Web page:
Parenting: 'Pay attention to me!' Is constant connectivity hurting our kids?
Have you seen the commercial where the guy is embarrassed to take out his old, low-tech phone to answer a call?
I can so identify with that.
I'm still carrying around a decidedly not smart LG flip phone, and this recent article in the New York Times is exactly why.
Sherry Turkle, director of the Massachusetts Institute of Technology Initiative on Technology and Self, has been studying how parental use of technology affects children and young adults. After five years and 300 interviews, she has found that feelings of hurt, jealousy and competition are widespread. Her findings will be published in “Alone Together” early next year by Basic Books.
In her studies, Dr. Turkle said, “Over and over, kids raised the same three examples of feeling hurt and not wanting to show it when their mom or dad would be on their devices instead of paying attention to them: at meals, during pickup after either school or an extracurricular activity, and during sports events.”
Now, before you think I'm going to get all preachy, I have to say it's my husband who has fought the move to smart phones in our house.
He claims that once I have constant access to email, news updates and Facebook, it's going to be hard to compete for my attention. And that scares him.
Truthfully, it scares me, too, because I know he's right. That's why I haven't pushed back.
But with the careers we have, it's always only a matter of time before technological upgrades become imperative. That time has come for us. So, when our contract expires in a couple of months, we're going smart.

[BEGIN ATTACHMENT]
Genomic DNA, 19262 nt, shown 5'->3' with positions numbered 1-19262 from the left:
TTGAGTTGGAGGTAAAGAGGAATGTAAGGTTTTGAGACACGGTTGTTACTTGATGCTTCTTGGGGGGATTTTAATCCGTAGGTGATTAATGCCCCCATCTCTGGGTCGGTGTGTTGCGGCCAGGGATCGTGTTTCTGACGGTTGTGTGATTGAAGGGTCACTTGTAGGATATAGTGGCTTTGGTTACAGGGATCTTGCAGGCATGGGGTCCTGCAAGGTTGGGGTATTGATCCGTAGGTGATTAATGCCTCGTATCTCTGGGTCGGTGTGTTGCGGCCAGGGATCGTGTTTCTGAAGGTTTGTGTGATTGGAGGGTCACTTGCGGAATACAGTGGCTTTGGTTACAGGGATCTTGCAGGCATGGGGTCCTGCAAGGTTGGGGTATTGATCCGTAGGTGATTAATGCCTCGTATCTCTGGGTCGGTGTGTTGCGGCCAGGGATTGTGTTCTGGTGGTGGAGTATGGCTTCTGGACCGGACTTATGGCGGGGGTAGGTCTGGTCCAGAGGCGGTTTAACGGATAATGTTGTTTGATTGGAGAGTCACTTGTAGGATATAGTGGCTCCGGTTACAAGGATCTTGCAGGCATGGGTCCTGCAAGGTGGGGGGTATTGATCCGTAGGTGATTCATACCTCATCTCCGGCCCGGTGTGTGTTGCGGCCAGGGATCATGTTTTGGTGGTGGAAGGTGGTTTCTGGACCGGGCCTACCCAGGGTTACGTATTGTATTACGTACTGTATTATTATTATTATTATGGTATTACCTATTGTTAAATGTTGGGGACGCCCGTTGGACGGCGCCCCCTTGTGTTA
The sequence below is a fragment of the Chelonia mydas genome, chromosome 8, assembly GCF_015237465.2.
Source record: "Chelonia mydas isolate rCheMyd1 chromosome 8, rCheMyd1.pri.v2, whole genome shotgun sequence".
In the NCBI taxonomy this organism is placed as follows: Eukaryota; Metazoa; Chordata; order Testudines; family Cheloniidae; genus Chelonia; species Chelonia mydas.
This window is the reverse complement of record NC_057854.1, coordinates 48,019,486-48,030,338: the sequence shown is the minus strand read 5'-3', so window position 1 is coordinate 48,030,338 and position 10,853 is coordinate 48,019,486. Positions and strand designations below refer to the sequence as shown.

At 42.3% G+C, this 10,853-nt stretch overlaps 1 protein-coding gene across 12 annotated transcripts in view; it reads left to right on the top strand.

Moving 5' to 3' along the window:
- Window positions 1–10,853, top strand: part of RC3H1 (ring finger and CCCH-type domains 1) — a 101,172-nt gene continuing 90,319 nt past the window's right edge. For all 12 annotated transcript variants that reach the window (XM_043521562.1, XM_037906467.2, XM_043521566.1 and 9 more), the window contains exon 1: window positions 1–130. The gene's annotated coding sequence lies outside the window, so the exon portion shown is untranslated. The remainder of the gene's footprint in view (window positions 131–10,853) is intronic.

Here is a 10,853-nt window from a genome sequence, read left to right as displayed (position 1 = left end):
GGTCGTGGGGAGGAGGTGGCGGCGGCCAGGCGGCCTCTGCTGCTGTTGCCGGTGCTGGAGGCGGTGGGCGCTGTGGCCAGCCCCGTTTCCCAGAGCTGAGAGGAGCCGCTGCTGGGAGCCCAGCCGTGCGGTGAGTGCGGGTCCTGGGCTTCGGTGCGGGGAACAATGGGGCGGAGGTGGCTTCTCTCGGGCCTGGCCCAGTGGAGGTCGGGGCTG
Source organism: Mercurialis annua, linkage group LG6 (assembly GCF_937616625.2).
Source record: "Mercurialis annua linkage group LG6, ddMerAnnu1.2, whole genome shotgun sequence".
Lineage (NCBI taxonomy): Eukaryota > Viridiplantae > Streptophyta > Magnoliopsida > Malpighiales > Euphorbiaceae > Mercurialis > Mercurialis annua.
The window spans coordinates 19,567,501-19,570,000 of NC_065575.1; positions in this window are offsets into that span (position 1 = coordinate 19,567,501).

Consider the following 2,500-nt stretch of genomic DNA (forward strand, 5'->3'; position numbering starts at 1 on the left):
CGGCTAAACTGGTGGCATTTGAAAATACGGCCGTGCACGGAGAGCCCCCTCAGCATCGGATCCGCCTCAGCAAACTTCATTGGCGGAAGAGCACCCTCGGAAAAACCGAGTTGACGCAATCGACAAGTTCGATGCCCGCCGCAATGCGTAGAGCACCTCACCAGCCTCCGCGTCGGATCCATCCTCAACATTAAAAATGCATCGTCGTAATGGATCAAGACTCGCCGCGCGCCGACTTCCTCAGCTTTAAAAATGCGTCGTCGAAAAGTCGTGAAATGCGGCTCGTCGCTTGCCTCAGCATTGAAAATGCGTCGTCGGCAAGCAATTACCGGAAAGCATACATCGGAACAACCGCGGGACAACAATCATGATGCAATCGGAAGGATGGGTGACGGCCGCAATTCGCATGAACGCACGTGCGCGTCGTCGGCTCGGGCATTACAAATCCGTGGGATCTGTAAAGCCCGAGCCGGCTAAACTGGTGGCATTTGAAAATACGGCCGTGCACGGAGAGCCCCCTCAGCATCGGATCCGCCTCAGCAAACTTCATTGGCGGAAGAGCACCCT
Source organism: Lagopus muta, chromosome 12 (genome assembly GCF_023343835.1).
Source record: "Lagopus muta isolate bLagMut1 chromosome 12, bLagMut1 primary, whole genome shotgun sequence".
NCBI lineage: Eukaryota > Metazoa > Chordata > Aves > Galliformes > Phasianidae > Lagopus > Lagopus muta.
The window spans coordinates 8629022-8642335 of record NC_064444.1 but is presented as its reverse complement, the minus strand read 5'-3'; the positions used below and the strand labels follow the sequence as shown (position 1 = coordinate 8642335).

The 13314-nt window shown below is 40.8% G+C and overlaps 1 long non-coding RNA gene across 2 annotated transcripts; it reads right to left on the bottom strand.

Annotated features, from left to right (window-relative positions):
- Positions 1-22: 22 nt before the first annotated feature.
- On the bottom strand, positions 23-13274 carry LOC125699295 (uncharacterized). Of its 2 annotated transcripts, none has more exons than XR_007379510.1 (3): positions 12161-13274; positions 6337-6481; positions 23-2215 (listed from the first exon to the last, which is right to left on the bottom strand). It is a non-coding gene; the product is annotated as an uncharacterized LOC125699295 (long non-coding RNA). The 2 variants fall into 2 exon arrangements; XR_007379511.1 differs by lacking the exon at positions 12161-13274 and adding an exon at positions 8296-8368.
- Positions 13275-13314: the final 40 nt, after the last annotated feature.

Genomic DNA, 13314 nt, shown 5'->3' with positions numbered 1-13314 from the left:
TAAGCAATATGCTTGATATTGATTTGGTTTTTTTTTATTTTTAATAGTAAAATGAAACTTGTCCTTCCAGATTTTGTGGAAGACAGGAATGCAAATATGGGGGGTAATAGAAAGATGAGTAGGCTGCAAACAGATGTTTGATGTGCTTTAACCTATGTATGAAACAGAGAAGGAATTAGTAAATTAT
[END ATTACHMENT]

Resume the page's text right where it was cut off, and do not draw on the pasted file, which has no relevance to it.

The question is, how can we be smart about it?
It's a struggle now, even with my laptop, to not be constantly checking in with work. My six-year-old commented the other day that my laptop's always open in my room so I can check my email. But at least there's a sense that it's just rude to bring out the laptop when I'm playing a game with my kids.
Am I going to feel that same sense of social faux-pas when I have a more discreet handheld device? My instinct tells me it's going to be a lot harder to draw the line.
That's why I liked the advice given in the same NYT article:
Meredith Sinclair, a mother and blogger in Wilmette, Ill., said she had no idea how what she calls her “addiction to e-mail and social media Web sites” was bothering her children until she established an e-mail and Internet ban between 4 and 8 p.m., and her children responded with glee. “When I told them, my 12-year-old, Maxwell, was like, ‘Yes!’ ” Ms. Sinclair said.
“You can’t really do both,” she added. “If I’m at all connected, it’s too tempting. I need to make a distinct choice.”
That's exactly what I'm going to have to do: block off certain times of day and turn the phone off.
Are you constantly connected? Do your kids complain about it? What are your strategies for keeping it under control?
Jen Eyer is on the Community Team at AnnArbor.com. She leads the Parenting and Pets sections, and writes feature stories, blog posts and opinion pieces. She can be reached at 734-623-2577 or email@example.com.